Progressives And Single Payer Advocates Disappointed With House Health Care Bill
House Democrats unveiled their version of health care reform Wednesday. Single payer health care proposals have been shut out as House Speaker Nancy Pelosi is backtracking on a promise on a vote for single payer health care. Furthermore, a measure sponsored by Representative Dennis Kucinich of Ohio to allow states implement a single payer system was stripped from the bill.
The bill, reading 1990 pages long, does not include any proposals advocated by single payer advocates. Instead, it includes a limited public option that appeals to conservative Democrats.
Representative Kucinich was livid when he found out that his provision to allow states to create a single payer system was stripped. Kucinich’s amendment passed the House Labor and Education Committee in July. “No one gave me any rational reason,” Kucinich said. “I can only assume the insurance company interests brought pressure to take it out. Otherwise I would have heard from someone.”
It is also unclear if a vote on a national single payer proposal will still go forward, despite a guarantee by Speaker Pelosi to Representative Anthony Weiner of New York.
Democratic leadership crafted a bill that they thought would pass the house. The new merged bill includes a scaled back public option. It ties reimbursement rates to the market, instead of Medicare.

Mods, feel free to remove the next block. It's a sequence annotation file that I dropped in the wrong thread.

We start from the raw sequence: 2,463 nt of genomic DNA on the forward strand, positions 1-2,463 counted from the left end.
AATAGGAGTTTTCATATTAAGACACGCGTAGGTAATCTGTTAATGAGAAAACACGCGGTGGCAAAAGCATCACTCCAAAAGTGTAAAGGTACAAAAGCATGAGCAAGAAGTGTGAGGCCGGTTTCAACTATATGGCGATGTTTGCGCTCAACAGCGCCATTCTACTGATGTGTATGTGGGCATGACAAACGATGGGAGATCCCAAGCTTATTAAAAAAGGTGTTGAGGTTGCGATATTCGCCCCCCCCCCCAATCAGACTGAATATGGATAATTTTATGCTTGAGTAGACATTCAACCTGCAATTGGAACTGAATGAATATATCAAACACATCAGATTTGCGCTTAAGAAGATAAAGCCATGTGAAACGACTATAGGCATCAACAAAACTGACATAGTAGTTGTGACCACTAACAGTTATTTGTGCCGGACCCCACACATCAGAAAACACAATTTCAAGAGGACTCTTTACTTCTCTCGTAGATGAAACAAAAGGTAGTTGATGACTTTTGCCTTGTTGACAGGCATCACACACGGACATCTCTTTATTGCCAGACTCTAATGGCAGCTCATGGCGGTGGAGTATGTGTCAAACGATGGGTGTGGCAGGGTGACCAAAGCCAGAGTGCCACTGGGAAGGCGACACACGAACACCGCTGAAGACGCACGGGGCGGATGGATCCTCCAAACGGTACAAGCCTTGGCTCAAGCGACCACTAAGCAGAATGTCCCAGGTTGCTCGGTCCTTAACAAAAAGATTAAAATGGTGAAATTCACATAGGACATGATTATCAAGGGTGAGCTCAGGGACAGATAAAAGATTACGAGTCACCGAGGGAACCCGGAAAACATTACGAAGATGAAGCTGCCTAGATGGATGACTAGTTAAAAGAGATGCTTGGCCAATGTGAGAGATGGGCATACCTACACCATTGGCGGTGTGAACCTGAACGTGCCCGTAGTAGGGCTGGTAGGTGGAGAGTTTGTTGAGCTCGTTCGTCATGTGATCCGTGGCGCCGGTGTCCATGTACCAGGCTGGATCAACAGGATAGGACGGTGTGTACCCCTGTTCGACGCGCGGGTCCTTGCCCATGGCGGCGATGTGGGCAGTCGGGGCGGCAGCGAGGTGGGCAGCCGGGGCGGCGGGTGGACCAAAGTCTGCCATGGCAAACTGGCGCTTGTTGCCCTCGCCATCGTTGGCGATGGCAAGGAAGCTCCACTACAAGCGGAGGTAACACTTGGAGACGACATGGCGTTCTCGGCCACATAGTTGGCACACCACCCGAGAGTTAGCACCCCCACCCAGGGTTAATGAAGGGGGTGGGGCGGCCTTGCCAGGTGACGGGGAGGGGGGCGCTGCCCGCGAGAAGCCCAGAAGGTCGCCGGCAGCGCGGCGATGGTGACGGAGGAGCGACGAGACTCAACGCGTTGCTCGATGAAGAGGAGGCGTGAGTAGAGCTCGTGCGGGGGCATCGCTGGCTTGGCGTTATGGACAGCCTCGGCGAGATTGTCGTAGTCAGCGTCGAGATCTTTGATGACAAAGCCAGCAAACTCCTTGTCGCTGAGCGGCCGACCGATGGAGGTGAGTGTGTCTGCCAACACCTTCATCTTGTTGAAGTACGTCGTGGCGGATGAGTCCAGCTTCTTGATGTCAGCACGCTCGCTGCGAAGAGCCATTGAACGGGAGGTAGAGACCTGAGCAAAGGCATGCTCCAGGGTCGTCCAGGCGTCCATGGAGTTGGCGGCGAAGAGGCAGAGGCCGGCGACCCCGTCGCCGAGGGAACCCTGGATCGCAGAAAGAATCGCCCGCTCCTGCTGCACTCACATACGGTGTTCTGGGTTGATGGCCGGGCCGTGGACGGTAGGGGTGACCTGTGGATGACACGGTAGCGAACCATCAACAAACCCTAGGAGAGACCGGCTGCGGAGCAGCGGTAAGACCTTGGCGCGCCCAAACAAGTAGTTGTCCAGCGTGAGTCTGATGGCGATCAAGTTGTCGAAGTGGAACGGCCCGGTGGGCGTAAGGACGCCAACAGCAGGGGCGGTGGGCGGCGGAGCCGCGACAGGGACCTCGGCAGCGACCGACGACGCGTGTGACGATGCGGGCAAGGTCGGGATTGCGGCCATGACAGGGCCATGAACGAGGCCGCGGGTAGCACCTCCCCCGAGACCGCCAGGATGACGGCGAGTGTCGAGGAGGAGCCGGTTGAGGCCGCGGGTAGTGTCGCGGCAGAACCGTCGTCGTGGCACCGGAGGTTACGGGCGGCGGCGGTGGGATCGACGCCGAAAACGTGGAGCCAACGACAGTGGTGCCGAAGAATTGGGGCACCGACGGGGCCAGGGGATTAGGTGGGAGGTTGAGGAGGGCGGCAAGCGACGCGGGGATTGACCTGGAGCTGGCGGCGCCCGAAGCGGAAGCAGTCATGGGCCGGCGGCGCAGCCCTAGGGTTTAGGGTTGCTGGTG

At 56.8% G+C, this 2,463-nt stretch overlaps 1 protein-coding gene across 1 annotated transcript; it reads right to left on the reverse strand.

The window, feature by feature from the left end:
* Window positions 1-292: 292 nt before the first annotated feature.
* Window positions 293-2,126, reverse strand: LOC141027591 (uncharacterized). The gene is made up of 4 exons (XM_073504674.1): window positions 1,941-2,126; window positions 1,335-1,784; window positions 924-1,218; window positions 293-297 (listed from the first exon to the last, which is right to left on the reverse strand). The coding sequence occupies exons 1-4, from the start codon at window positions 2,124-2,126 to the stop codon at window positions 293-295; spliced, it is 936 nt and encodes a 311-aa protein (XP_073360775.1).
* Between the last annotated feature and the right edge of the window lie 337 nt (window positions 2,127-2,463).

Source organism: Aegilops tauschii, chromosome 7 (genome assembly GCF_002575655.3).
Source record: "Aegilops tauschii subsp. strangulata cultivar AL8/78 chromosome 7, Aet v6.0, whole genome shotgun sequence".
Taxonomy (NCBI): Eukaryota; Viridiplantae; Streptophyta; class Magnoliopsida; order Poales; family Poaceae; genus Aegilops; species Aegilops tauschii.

At least one moderate Democrat Earl Pomeroy of North Dakota is pleased with the more limited public option.
“This was such a core issue to me we were unmovable until we got a fair payment under a public option on a negotiated rates,” Pomeroy said.
But proponents of a robust public option, which would tie reimbursement rates to Medicare, say their version would truly lower the cost of health insurance by slicing through inflated pricing.
Representative Raul Grijalva of Arizona and co-chair of the Congressional Progressive Caucus said he is disappointed. He said the leadership gave in to the moderate Democrats.
“The real crux of this fight where the health insurance companies fought us tooth and nail was a robust public option. And, they won,” Grijalva said.
Both moderate and liberal Democrats admit that House Leadership was about 10 votes shy of being able to pass a robust public option.
Speaker Pelosi called it historic. “It is with great pride and great humility to follow in the footsteps that gave our country Social Security, then Medicare and now universal health care.”
Even though Speaker Pelosi called it universal, about 11 million people are expected to remain uninsured.
The new legislation mandates people buy insurance, as well as employers whose businesses are worth more than $500,000. It also expands Medicaid eligibility to 150% of poverty, or an income of $33,000 for a family of four.
The legislation also closes the insurance industry’s anti-trust exemption and allows people to stay on their parents insurance until 27 years of age. It also prohibits exclusion of coverage due to pre-existing conditions.
Much of the nearly $900 billion bill will be paid for by a surtax on couples making more than a million dollars per year.
Republican Representative Mike Pence of Indiana says the Democrats aren‘t listening to public opinion.
“They want health care reform that lowers the cost of insurance but they didn’t want government run insurance paid for with hundreds of billions of dollars in higher taxes and government mandates,” Pence said.
Progressives say the fight is not over and they will continue to work to change the bill. It is not too late to do so because some things still have to be worked out, including language on abortion.
Democrats hope the bill is ready to come to the floor by the end of next week.